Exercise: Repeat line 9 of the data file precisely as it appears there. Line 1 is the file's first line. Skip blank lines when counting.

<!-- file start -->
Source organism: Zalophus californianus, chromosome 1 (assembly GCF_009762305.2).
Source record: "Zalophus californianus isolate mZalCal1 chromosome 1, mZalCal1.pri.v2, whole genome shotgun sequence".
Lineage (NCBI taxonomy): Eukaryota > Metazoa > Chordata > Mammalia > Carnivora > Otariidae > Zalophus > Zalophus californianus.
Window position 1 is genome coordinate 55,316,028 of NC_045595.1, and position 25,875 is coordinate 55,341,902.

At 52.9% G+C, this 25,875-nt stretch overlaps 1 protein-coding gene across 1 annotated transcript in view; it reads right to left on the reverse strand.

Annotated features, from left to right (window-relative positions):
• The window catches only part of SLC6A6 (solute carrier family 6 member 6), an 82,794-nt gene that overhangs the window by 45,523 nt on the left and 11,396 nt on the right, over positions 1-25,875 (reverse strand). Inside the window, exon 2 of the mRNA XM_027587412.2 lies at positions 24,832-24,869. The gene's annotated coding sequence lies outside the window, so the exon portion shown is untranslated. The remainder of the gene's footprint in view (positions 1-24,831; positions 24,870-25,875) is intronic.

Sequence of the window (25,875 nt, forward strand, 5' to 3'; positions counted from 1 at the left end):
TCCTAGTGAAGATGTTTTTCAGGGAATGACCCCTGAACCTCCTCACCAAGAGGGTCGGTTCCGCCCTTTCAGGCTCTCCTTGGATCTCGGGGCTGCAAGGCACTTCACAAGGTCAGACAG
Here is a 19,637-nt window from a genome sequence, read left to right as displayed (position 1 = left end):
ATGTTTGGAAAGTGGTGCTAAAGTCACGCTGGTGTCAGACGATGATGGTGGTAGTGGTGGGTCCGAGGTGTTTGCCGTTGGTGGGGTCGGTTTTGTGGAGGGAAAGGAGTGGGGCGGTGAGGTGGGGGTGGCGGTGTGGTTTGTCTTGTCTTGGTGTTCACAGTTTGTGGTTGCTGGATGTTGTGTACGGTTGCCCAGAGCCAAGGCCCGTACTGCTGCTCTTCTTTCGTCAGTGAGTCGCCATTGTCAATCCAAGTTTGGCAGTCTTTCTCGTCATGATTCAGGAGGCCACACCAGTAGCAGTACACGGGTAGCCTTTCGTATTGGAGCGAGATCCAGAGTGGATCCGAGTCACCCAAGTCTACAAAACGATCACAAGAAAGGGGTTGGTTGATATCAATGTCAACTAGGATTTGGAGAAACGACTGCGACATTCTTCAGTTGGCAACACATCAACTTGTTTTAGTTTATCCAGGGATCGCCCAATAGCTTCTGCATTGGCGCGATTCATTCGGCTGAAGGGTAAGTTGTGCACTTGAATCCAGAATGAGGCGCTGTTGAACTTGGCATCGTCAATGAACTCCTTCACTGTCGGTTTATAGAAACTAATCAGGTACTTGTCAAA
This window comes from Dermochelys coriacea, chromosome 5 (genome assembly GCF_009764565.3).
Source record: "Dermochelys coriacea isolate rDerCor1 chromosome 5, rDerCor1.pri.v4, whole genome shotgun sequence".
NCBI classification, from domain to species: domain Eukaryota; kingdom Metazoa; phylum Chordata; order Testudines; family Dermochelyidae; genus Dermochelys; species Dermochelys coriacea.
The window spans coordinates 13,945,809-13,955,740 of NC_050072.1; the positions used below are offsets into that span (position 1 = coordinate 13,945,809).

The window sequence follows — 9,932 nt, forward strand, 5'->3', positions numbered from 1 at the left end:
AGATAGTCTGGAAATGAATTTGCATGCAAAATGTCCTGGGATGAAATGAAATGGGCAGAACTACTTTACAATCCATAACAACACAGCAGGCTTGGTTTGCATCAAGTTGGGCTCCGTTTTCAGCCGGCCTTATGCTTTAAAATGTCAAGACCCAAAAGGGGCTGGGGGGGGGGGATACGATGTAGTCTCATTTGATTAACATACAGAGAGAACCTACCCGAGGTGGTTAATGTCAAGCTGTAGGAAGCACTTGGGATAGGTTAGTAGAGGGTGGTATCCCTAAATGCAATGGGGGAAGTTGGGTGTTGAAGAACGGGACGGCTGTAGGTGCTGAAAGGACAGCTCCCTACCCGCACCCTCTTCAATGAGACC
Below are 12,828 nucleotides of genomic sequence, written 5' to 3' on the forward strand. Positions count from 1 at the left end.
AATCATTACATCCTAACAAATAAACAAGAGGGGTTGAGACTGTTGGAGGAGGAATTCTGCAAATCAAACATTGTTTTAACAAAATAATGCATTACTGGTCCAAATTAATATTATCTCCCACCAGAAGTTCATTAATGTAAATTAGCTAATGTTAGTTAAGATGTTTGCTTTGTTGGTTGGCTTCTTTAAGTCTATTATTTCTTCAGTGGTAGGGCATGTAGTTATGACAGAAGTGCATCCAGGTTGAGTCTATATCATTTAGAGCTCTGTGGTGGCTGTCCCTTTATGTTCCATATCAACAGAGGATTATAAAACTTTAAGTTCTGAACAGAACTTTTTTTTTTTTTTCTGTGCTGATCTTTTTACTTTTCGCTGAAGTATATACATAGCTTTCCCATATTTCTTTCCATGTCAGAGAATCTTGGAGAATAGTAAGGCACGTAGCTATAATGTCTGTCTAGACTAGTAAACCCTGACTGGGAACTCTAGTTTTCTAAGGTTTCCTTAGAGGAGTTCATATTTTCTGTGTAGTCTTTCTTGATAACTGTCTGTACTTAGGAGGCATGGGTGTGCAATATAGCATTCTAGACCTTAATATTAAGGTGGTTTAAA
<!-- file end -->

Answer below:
TCCTAGTGAAGATGTTTTTCAGGGAATGACCCCTGAACCTCCTCACCAAGAGGGTCGGTTCCGCCCTTTCAGGCTCTCCTTGGATCTCGGGGCTGCAAGGCACTTCACAAGGTCAGACAG